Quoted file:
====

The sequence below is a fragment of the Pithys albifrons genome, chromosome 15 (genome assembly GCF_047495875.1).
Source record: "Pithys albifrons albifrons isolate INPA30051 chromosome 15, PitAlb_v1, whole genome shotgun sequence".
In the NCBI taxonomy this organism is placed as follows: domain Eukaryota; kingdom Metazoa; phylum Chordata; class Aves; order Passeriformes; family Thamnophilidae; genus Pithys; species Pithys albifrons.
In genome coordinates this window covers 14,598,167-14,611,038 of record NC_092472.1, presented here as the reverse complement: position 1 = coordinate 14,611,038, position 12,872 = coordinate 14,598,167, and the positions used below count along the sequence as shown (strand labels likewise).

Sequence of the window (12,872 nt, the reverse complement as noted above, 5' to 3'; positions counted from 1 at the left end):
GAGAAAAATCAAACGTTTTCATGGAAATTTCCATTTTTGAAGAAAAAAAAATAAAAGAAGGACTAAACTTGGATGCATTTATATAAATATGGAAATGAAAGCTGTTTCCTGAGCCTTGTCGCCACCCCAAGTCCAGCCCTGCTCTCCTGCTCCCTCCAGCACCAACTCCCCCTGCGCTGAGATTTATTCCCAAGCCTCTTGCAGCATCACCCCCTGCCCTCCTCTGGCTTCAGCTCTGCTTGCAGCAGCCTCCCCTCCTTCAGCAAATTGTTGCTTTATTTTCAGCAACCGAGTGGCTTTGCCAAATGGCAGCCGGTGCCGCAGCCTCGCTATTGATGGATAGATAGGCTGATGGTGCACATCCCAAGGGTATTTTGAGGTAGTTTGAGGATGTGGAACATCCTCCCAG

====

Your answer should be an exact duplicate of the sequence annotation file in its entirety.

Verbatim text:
The sequence below is a fragment of the Pithys albifrons genome, chromosome 15 (genome assembly GCF_047495875.1).
Source record: "Pithys albifrons albifrons isolate INPA30051 chromosome 15, PitAlb_v1, whole genome shotgun sequence".
In the NCBI taxonomy this organism is placed as follows: domain Eukaryota; kingdom Metazoa; phylum Chordata; class Aves; order Passeriformes; family Thamnophilidae; genus Pithys; species Pithys albifrons.
In genome coordinates this window covers 14,598,167-14,611,038 of record NC_092472.1, presented here as the reverse complement: position 1 = coordinate 14,611,038, position 12,872 = coordinate 14,598,167, and the positions used below count along the sequence as shown (strand labels likewise).

Sequence of the window (12,872 nt, the reverse complement as noted above, 5' to 3'; positions counted from 1 at the left end):
GAGAAAAATCAAACGTTTTCATGGAAATTTCCATTTTTGAAGAAAAAAAAATAAAAGAAGGACTAAACTTGGATGCATTTATATAAATATGGAAATGAAAGCTGTTTCCTGAGCCTTGTCGCCACCCCAAGTCCAGCCCTGCTCTCCTGCTCCCTCCAGCACCAACTCCCCCTGCGCTGAGATTTATTCCCAAGCCTCTTGCAGCATCACCCCCTGCCCTCCTCTGGCTTCAGCTCTGCTTGCAGCAGCCTCCCCTCCTTCAGCAAATTGTTGCTTTATTTTCAGCAACCGAGTGGCTTTGCCAAATGGCAGCCGGTGCCGCAGCCTCGCTATTGATGGATAGATAGGCTGATGGTGCACATCCCAAGGGTATTTTGAGGTAGTTTGAGGATGTGGAACATCCTCCCAG